Procrastination: An Epidemic

Armin Charkhkar, Writer

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According to, procrastination is “the act or habit of procrastinating, or putting off or delaying, especially something requiring immediate attention.” This action is evident among students and lazy people alike, especially at JPII. Many can attest to holding off until the day before an assignment is due and staying up late to finish it. While the obvious solution to procrastination would be just doing your assignments and tasks before it’s too late, there’s more to it than that, which makes procrastination such a problem. Most of the time, a school like JPII can become incredibly stressful, and sometimes you lack motivation to successfully accomplish anything. However, this trail of action can result in the never-ending habit of procrastination, leading to a more miserable educational experience. I can personally attest to times where I have an assignment due at the end of the week, but I prefer to play video games or sleep some more instead because of the stress build-up from the week. This can develop into a nasty habit of putting things off until last minute, which can prove to be a very difficult habit to overcome.


I went on campus to find another student who finds this issue relatable, and that student is Cuinn Owens. Cuinn is currently a junior at Pope. He takes two AP classes and is an active member of the soccer team. When asked about procrastinatio, he replied, “To be honest, it’s became a part of my lifestyle. I typically do what I want and still manage to do my work and get good grades. I choose to be proactive when I need to.” As you can see, some students have merely adapted to procrastination and have made it part of their lifestyle.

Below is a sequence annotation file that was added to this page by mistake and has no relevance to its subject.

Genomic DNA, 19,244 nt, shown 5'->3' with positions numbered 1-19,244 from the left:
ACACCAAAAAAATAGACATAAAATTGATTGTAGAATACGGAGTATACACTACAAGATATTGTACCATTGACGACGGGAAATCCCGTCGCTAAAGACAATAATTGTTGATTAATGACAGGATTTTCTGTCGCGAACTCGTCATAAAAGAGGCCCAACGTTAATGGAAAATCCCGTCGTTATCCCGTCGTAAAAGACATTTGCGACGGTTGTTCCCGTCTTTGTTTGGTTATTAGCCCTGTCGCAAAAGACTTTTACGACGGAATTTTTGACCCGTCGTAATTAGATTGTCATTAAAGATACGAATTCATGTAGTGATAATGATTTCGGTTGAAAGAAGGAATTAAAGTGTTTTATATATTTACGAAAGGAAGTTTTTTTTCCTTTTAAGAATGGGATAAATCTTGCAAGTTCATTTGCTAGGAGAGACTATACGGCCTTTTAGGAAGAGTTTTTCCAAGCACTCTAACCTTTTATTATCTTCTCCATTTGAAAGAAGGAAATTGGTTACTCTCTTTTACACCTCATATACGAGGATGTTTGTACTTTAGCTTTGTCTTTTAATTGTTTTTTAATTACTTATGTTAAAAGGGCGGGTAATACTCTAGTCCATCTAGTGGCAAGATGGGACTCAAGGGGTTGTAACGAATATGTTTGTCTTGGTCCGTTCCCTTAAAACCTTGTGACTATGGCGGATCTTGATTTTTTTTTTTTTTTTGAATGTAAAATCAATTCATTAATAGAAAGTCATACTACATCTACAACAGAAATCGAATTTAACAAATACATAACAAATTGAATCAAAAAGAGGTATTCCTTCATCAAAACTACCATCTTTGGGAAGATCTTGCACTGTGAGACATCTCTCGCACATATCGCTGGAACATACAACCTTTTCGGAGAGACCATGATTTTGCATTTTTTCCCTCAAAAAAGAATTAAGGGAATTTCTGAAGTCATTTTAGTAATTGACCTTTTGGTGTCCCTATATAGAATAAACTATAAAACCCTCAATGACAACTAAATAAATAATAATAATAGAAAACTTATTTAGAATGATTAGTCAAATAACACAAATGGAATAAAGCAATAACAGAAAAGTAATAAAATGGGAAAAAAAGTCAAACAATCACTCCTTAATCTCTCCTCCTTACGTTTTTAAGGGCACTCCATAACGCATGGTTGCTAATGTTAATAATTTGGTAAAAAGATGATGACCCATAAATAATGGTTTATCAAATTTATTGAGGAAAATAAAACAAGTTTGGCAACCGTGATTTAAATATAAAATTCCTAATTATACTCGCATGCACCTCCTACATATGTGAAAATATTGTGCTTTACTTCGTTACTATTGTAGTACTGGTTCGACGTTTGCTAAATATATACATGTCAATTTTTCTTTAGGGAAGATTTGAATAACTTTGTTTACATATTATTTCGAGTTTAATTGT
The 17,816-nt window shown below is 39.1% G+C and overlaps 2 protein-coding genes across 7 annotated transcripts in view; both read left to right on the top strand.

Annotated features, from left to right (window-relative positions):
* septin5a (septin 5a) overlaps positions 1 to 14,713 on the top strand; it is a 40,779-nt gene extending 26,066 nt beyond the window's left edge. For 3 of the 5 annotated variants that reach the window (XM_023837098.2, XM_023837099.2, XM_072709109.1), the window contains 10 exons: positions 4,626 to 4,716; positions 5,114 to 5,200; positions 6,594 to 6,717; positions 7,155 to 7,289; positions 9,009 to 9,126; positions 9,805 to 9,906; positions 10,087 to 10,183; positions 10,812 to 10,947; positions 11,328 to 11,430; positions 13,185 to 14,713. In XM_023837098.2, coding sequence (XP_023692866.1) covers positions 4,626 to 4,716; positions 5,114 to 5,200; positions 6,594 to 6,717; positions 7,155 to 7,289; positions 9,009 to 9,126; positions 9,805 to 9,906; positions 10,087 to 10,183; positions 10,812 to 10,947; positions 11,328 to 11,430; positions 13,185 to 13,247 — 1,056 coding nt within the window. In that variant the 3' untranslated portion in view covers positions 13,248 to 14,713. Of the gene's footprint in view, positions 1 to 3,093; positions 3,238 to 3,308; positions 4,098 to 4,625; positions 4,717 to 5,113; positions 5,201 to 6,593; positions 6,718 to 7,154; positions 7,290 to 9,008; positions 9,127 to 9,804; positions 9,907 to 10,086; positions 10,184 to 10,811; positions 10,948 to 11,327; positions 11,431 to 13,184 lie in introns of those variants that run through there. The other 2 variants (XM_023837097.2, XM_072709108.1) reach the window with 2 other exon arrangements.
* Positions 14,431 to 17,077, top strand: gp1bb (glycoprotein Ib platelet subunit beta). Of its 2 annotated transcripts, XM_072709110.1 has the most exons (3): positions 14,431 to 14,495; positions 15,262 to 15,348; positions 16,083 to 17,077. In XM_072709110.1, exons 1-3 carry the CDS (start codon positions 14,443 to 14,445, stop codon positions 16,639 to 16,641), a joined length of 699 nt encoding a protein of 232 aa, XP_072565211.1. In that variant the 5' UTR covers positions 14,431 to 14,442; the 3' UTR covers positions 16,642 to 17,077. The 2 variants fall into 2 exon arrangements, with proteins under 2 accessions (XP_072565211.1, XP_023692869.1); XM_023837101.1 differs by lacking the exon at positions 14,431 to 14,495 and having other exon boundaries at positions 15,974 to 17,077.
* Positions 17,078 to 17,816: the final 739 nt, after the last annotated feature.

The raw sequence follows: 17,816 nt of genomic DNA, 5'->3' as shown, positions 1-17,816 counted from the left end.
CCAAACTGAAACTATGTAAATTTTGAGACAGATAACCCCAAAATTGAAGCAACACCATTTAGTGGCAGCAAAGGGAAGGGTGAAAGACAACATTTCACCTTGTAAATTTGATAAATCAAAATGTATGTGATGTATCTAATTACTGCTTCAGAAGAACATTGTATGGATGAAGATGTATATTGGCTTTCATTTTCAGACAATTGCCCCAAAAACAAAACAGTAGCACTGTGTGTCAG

A Spokesman article presents the statistics from a 2017 study, concluding that over 85% of high school students admit to procrastinating, which greatly exceeds a minuscule 30% in the 70s. Needless to say, new generations have brought along a lazier presence in the educational aspect of life. There are numerous negative side effects that can result from procrastination, which include poor grades, sleep deprivation, stress, anxiety, a poor mood, etc. Being in such a state is not healthy for students, and it can lead to far worse results.


As a member of the struggling community of procrastinating students, I urge that people look to become more proactive in their everyday lives so that we can gradually lessen the cases of procrastination occurring around us. I believe that when I notice myself procrastinating consistently, I feel like I’m at my lowest point and overall do not feel well. I also feel more susceptible to illnesses, since my body is not properly functioning. I must say, a major challenge to overcoming this burden is that it takes serious determination and commitment. It is much easier to fall victim to such a plague rather than to overcome it and stay on top of your actions. It is without debate that people are healthier when not procrastinating. So why not prevent it from ruining your life? To all my fellow students out there, we are in the prime of our lives. Why not get the most out of these years? Have fun! In order to do so, you cannot sit around and do nothing and expect the results to follow with ease. Rewards only come when proper work is put in. That’s why it is important to stay on top of your tasks and schoolwork everyday. You will be rewarded for your responsibility. 


If this evident issue is not contained, it can carry on into our college careers. In college, these habits can become extremely detrimental to our futures, especially when looking for jobs. This all stems back to the basis of staying on top of your actions. Procrastination can form into a spiraling tunnel of chaos. All in all, as a community, we need to collectively prevent procrastination from progressing and causing even more damage. It cannot be passed on to future generations. We must conquer the problem within ourselves and make sure that we all are on the same page before going out and helping others overcome the burden of procrastination.

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